How Hard Is Chopin Ballade 4 Difficulty?

Chopin Ballade 4 Difficulty
Chopin Ballade 4 Difficulty

There are numerous pieces by the set of familiar Romantic composers that aspiring pianists wish to master. The ‘Ballade No.4’ by Chopin is no exception, and in a similar vein to works like ‘La Campanella’ by Liszt or the set of Rachmaninov ‘Preludes’, these pieces have become almost a rite of passage for many pianists; and for good reason.

What you need to keep in mind when listening to or analyzing compositions from composers similar to Chopin and the man himself, is that their technical prowess was individual and at the highest level. Add to these exceptional compositional facilities and you have monumental pieces that are to the pianist as Everest is to a mountaineer.

Chopin Ballade 4 Difficulty

At just shy of twelve minutes in duration the ‘Ballade No.4’ by Chopin is not a long piano piece, but what is packed into it is incredible, detailed, and difficult. Of the four ‘Ballades’ that Chopin completed the fourth is felt by a substantial number of pianists to be the most challenging. Chopin finished the composition of ‘Ballade No.4’, by late 1842 with Baroness Rothschild as its dedicatee. The Baroness was in many ways solely responsible for introducing Chopin to the rank of people who supported his career and adored his work.

What makes ‘Ballade No.4’ by Chopin one of the most difficult pieces composed by Chopin is not only the technical heights one must climb but the sheer maturity of the work that requires deep insight into the world of the composer to bring a performance of the piece fully into existence. Consider for a moment the complexities of the structure of ‘Ballade No.4’. Many of Chopin’s piano works could be classed a homophonic in texture and this alongside the exceptional melodic writing and sumptuous harmonies, gives his music an understandable appeal. By the time we reach the ‘Ballade No.4’, the easy-going Chopin has vanished only to be replaced by one with immense differences.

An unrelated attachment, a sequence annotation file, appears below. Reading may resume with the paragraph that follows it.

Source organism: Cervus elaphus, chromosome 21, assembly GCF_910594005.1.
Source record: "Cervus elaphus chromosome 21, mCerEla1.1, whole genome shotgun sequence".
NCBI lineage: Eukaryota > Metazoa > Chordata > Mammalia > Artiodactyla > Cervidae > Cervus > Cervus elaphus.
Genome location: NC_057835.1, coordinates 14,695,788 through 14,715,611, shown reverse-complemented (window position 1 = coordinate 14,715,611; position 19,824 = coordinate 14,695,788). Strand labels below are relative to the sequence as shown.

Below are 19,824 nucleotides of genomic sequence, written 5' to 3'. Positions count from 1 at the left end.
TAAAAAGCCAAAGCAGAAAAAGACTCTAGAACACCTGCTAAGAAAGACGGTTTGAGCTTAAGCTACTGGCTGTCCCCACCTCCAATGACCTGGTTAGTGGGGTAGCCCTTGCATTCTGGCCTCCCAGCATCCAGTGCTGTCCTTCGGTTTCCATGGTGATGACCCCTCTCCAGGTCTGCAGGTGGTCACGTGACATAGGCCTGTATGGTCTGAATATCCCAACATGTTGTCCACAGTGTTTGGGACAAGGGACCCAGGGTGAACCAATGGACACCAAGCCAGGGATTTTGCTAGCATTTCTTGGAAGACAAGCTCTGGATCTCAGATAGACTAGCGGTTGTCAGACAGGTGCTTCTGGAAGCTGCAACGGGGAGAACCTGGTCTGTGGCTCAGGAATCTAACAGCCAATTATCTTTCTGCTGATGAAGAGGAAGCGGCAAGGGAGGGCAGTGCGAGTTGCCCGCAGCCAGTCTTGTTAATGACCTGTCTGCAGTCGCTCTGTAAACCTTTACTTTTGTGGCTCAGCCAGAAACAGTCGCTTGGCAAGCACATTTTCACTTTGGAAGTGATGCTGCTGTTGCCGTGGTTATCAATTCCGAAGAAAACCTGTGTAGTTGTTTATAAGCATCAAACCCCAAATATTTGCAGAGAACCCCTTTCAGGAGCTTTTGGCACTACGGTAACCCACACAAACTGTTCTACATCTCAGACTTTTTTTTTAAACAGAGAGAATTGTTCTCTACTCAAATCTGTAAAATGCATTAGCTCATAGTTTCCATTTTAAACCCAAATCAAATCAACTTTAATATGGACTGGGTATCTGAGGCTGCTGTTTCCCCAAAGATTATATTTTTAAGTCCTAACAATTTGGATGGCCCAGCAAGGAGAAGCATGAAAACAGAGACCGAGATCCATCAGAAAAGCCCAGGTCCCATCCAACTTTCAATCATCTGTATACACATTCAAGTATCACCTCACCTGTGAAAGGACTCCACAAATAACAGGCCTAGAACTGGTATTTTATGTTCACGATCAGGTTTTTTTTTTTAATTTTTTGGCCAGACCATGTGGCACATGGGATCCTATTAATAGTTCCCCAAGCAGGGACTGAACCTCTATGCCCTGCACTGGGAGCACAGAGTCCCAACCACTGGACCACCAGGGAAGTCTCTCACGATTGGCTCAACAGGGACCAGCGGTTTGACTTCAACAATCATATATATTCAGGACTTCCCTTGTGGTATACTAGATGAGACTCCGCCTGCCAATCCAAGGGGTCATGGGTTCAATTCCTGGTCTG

There are varying ways to describe the ‘Ballade No.4’ but perhaps the most intelligible is a perfect blending of variation and sonata form. This in itself is unusual but is a strong indicator of the maturity that Chopin had reached as a composer. A brief introduction, not in the tonic of F minor but the dominant of C, starts with a motif that is reminiscent of a tolling bell. Next comes the first theme in the tonic key that runs from the end of bar seven up until bar 22. The variations on theme one begin thereafter. This opening section of ‘Ballade No.4’ leads you into a false sense of technical security as it sounds reassuringly like the Chopin we all know and love. This opening material paves the way for a deep and contrapuntal exploration of every facet of the ideas contained in it.

Whilst care needs to be taken here to balance the hands and allow the melody to flow effortlessly over the subtly changing harmonies, it is not technically difficult to play. But, it is the content of this music that is the ever-present challenge. There is a passage that contains quite difficult challenges with left-hand octaves that arrive briefly before the announcement of the second theme (in B flat Major: bar 80). This second theme is noticeably more tricky to play convincingly (purely from a technical viewpoint), but also demands real attention to detail and intent to arrive confidently to the audience’s ear.

A twist of absolute genius emerges from the deepening texture of the music in the form of the re-introducing of the opening idea from the first seven bars. It seamlessly arrives at what feels like the perfect moment and brings considerable structural strength in doing so. Very shortly after this Chopin begins to remove the restraints that he softly placed on the musical material, and the intensity of the music significantly increases. The passion and outpouring of emotion here is already one of the most difficult passages in the ‘Ballade’, not to mention the concentration of technical demand.